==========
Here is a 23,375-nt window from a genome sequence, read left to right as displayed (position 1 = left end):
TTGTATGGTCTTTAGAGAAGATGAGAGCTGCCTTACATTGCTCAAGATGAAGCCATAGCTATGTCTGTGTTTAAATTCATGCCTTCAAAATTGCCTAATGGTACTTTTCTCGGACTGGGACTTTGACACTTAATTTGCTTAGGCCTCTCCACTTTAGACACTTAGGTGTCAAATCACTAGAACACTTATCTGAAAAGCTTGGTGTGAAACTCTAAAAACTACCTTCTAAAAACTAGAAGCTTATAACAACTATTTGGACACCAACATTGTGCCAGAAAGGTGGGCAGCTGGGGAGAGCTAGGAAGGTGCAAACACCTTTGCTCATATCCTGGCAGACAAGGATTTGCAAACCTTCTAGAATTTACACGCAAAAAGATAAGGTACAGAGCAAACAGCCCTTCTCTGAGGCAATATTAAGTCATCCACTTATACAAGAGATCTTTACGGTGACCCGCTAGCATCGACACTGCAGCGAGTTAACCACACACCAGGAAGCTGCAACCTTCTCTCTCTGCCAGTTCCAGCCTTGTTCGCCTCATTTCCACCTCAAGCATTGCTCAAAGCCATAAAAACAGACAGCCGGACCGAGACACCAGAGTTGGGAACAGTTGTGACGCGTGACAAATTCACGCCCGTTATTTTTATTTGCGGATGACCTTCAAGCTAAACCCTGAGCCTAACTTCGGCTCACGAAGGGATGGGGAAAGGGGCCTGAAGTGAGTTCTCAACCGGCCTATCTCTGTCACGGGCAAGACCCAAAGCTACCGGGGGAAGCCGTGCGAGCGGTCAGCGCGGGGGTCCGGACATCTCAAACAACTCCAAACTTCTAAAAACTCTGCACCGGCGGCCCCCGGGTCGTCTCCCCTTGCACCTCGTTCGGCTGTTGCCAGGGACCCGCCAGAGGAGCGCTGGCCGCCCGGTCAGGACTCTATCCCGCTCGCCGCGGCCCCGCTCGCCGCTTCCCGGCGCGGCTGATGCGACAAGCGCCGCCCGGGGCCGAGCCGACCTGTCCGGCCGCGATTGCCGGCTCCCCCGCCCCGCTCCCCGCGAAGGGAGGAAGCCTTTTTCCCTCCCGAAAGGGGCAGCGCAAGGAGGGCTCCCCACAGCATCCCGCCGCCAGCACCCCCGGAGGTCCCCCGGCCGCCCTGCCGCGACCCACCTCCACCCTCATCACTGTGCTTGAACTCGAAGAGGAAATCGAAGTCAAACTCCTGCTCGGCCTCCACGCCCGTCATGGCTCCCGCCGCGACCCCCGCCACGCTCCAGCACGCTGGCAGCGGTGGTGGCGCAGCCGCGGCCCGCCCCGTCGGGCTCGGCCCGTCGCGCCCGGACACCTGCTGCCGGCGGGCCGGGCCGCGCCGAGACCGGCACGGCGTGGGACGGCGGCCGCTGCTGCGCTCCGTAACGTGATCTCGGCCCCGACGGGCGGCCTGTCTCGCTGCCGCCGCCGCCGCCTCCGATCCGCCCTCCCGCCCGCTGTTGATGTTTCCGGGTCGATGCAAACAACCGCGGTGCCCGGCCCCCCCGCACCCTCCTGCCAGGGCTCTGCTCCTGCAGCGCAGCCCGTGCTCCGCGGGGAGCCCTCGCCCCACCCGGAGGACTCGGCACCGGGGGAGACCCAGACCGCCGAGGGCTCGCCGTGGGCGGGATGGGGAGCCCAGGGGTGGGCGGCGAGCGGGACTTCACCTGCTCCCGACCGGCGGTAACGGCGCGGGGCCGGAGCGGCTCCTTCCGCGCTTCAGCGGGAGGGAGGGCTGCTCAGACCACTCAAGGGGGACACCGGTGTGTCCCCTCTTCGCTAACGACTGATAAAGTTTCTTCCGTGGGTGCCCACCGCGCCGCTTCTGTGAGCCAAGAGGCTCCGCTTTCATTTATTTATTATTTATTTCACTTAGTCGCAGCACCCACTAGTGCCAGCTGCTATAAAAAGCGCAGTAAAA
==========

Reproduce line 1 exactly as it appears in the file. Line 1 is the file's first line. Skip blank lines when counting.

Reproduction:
Here is a 23,375-nt window from a genome sequence, read left to right as displayed (position 1 = left end):